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Ben Brown - Introduction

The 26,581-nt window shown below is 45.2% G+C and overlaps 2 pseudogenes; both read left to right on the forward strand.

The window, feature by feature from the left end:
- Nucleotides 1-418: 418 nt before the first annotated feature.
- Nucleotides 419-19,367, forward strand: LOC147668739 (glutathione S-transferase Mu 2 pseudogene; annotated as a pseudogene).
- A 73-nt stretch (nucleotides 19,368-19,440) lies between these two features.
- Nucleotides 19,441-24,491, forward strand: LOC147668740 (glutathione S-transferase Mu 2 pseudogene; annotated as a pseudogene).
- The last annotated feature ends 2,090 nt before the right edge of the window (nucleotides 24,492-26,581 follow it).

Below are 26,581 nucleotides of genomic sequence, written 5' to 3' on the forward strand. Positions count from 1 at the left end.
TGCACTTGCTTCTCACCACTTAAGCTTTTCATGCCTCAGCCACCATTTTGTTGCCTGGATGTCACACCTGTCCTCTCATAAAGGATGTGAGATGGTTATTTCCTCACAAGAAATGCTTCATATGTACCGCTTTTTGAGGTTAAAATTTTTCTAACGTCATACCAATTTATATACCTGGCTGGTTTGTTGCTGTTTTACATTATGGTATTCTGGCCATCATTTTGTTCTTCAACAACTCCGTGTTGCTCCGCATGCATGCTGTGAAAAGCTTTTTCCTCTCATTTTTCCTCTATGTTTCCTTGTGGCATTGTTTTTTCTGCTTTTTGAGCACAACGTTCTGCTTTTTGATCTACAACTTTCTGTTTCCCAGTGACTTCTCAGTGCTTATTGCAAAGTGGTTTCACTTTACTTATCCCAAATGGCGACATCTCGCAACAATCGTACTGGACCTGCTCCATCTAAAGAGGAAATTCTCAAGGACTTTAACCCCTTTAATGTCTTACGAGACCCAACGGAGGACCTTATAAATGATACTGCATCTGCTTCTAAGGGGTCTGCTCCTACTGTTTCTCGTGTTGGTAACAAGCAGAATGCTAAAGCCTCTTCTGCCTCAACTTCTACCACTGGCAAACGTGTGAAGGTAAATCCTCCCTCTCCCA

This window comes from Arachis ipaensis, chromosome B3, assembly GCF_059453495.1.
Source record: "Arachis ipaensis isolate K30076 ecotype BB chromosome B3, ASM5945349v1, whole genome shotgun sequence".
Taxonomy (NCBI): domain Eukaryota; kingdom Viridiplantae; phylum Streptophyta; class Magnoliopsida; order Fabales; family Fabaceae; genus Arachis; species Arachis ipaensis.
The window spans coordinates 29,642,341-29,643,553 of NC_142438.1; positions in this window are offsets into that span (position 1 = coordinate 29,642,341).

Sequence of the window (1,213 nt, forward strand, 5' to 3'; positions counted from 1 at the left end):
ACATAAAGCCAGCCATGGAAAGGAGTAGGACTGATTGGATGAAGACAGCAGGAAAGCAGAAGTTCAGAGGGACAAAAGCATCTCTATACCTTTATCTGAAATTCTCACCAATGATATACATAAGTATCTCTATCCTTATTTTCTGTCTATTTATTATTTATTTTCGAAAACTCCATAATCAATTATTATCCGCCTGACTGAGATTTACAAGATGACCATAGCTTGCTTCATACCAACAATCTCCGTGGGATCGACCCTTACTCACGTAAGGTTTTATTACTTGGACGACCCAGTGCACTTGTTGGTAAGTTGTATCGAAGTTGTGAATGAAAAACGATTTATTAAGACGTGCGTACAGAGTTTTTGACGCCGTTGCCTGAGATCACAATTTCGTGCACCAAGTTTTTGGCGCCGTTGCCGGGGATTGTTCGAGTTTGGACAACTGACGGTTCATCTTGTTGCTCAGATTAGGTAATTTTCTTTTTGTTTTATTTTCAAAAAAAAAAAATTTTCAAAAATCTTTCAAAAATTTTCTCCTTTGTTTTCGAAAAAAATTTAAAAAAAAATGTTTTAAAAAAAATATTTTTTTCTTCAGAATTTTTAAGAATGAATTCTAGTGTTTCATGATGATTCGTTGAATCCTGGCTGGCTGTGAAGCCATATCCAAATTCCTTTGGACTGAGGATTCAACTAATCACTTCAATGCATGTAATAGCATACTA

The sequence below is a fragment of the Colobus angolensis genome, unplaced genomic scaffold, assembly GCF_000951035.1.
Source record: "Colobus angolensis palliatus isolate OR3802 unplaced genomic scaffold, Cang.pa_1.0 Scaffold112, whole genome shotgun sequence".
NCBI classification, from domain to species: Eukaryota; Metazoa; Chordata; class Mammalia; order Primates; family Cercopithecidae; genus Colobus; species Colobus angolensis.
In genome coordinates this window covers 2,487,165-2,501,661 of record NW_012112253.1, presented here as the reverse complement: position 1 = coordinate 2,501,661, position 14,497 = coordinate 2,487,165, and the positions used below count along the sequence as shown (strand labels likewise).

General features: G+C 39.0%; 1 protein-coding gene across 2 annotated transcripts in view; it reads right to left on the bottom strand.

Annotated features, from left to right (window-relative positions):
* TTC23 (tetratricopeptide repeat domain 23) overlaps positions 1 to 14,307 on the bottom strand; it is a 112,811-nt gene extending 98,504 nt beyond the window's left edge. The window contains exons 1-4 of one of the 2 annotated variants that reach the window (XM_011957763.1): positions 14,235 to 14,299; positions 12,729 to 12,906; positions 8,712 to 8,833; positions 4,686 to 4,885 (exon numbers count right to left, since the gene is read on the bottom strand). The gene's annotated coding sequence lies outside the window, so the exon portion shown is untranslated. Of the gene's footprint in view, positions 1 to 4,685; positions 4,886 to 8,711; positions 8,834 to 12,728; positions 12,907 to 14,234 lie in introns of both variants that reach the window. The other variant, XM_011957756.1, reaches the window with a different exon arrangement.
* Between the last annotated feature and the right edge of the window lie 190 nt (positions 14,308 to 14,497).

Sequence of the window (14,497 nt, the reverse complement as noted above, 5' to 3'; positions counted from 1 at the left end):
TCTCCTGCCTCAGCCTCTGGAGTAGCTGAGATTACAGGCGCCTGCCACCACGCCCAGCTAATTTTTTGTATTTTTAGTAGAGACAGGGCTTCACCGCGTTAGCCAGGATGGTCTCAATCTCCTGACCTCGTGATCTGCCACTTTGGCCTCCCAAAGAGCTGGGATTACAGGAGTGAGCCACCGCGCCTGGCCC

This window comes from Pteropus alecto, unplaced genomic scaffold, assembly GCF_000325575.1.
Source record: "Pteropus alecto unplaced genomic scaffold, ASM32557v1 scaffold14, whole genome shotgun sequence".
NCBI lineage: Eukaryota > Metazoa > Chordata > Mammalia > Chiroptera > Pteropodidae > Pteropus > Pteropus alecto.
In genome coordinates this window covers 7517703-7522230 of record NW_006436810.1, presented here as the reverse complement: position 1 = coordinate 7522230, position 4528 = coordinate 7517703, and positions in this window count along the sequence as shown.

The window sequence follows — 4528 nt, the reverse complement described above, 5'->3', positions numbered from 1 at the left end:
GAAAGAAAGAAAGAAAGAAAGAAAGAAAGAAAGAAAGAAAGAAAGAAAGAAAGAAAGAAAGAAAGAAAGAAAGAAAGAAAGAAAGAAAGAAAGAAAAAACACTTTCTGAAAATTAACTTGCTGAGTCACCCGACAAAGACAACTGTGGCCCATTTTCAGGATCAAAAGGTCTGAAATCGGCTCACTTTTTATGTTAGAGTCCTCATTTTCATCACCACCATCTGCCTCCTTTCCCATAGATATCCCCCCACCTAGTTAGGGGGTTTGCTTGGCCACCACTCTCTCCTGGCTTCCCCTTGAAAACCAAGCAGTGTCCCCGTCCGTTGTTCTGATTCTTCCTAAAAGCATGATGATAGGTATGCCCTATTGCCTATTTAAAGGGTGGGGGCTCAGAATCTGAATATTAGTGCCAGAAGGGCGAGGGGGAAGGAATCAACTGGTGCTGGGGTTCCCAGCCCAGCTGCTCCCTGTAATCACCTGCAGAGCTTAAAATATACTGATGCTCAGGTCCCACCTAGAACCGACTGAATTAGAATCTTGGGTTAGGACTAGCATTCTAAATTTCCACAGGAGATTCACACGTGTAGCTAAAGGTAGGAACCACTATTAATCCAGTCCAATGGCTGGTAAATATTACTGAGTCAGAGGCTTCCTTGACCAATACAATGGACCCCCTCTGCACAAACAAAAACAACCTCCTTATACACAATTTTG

Well, I really don't know where to begin. I guess I'll start out by saying that I am glad we are doing this. I hope both of us will learn some things in this debate. Now, I have a feeling that some of what I say is going to offend you. I certainly don't mean to offend you. It's just that I have found no way to voice my views without being offensive to some people. But it should be noted that I'm not trying to offend you -especially in a personal way. Okay, the topic of this debate is "Does the Judeo-Christian God (of the Bible) Exist?" Well, I have three ways in which I can argue. Since I don't know how you intend to argue, I can't really give a foundation for how I'm going to argue. After all, what my argument really boils down to is a denial of yours. But I do have a few points I'd like to make. First of all, I intend to show that the Bible is not worthy of trust. Now, there are a few ways in which I can do this. I can show errors in it. I can show contradictions. I can use rational thought to explain why the Bible can not be the word of God. The second way I intend to argue is by showing flaws in the nature of the god described by the Bible. If the Bible paints a picture of a god that can not possibly exist, then we can be certain that he doesn't exist. Now, oddly enough, I have a contention that there is no unified Christian belief. It seems to me that just about every Christian believes something different. So before we get too deep into the debate, I hope we can make it clear what sort of being we are talking about when we argue for and against it (with Biblical support, of course). This is very important. Without a clear picture of what God is, whatever arguments are presented to support the existence of God, they aren't going to get us anywhere without a coherent view of what God is. Being the negative debater, I am faced with a slightly different task than Gabby. I don't have any physical proof that God does not exist. After all, what proof could there be? All I have is logic. Personally, I think that logic is the best of evidence, since our senses don't always tell us the truth. This is leading into the third way I intend to debate (if the other ways fail to provide substantial evidence). This is a probabilistic way at looking at the existence of God. Is it more likely that God exists, or is it more likely that God does not exist? Hopefully the debate will not come to this, but one never knows. I contend that even if there is no way to prove or disprove the existence of God, it is still irrational to believe that God exists.